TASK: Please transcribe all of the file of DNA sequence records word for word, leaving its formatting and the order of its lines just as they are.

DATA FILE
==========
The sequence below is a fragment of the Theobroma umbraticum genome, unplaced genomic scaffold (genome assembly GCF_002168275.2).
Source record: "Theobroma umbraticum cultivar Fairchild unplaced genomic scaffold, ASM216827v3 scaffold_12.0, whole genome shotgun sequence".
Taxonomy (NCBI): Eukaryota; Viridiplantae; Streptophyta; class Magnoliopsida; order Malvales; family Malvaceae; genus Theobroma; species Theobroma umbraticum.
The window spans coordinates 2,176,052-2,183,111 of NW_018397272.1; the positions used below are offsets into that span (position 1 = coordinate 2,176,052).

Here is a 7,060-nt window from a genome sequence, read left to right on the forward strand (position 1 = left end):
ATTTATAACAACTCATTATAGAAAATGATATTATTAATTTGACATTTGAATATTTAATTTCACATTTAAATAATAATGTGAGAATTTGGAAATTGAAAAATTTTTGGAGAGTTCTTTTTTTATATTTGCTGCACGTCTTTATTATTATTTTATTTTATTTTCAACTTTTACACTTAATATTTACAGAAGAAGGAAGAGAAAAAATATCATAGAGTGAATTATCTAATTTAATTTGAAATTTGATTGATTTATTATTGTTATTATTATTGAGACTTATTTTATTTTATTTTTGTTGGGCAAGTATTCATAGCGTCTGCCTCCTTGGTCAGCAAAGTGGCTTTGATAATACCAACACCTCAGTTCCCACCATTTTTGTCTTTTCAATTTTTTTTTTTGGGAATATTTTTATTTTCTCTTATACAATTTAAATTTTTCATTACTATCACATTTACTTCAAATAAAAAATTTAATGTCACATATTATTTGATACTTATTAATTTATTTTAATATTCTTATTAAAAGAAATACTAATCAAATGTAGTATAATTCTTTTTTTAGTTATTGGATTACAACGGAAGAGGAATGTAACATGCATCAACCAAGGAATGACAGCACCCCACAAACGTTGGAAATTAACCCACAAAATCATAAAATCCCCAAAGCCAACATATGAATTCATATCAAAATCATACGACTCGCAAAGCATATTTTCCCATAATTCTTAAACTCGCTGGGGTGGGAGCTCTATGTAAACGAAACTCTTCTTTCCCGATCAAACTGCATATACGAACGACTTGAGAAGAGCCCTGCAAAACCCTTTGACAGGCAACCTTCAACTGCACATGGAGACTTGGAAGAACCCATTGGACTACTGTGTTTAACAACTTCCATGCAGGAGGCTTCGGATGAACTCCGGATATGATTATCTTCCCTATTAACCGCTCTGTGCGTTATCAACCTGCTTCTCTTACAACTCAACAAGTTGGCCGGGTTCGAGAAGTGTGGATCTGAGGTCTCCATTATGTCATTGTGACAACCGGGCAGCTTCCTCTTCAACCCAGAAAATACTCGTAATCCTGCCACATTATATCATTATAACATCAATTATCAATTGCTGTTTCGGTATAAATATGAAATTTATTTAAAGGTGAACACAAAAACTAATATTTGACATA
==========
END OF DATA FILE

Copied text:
The sequence below is a fragment of the Theobroma umbraticum genome, unplaced genomic scaffold (genome assembly GCF_002168275.2).
Source record: "Theobroma umbraticum cultivar Fairchild unplaced genomic scaffold, ASM216827v3 scaffold_12.0, whole genome shotgun sequence".
Taxonomy (NCBI): Eukaryota; Viridiplantae; Streptophyta; class Magnoliopsida; order Malvales; family Malvaceae; genus Theobroma; species Theobroma umbraticum.
The window spans coordinates 2,176,052-2,183,111 of NW_018397272.1; the positions used below are offsets into that span (position 1 = coordinate 2,176,052).

Here is a 7,060-nt window from a genome sequence, read left to right on the forward strand (position 1 = left end):
ATTTATAACAACTCATTATAGAAAATGATATTATTAATTTGACATTTGAATATTTAATTTCACATTTAAATAATAATGTGAGAATTTGGAAATTGAAAAATTTTTGGAGAGTTCTTTTTTTATATTTGCTGCACGTCTTTATTATTATTTTATTTTATTTTCAACTTTTACACTTAATATTTACAGAAGAAGGAAGAGAAAAAATATCATAGAGTGAATTATCTAATTTAATTTGAAATTTGATTGATTTATTATTGTTATTATTATTGAGACTTATTTTATTTTATTTTTGTTGGGCAAGTATTCATAGCGTCTGCCTCCTTGGTCAGCAAAGTGGCTTTGATAATACCAACACCTCAGTTCCCACCATTTTTGTCTTTTCAATTTTTTTTTTTGGGAATATTTTTATTTTCTCTTATACAATTTAAATTTTTCATTACTATCACATTTACTTCAAATAAAAAATTTAATGTCACATATTATTTGATACTTATTAATTTATTTTAATATTCTTATTAAAAGAAATACTAATCAAATGTAGTATAATTCTTTTTTTAGTTATTGGATTACAACGGAAGAGGAATGTAACATGCATCAACCAAGGAATGACAGCACCCCACAAACGTTGGAAATTAACCCACAAAATCATAAAATCCCCAAAGCCAACATATGAATTCATATCAAAATCATACGACTCGCAAAGCATATTTTCCCATAATTCTTAAACTCGCTGGGGTGGGAGCTCTATGTAAACGAAACTCTTCTTTCCCGATCAAACTGCATATACGAACGACTTGAGAAGAGCCCTGCAAAACCCTTTGACAGGCAACCTTCAACTGCACATGGAGACTTGGAAGAACCCATTGGACTACTGTGTTTAACAACTTCCATGCAGGAGGCTTCGGATGAACTCCGGATATGATTATCTTCCCTATTAACCGCTCTGTGCGTTATCAACCTGCTTCTCTTACAACTCAACAAGTTGGCCGGGTTCGAGAAGTGTGGATCTGAGGTCTCCATTATGTCATTGTGACAACCGGGCAGCTTCCTCTTCAACCCAGAAAATACTCGTAATCCTGCCACATTATATCATTATAACATCAATTATCAATTGCTGTTTCGGTATAAATATGAAATTTATTTAAAGGTGAACACAAAAACTAATATTTGACATA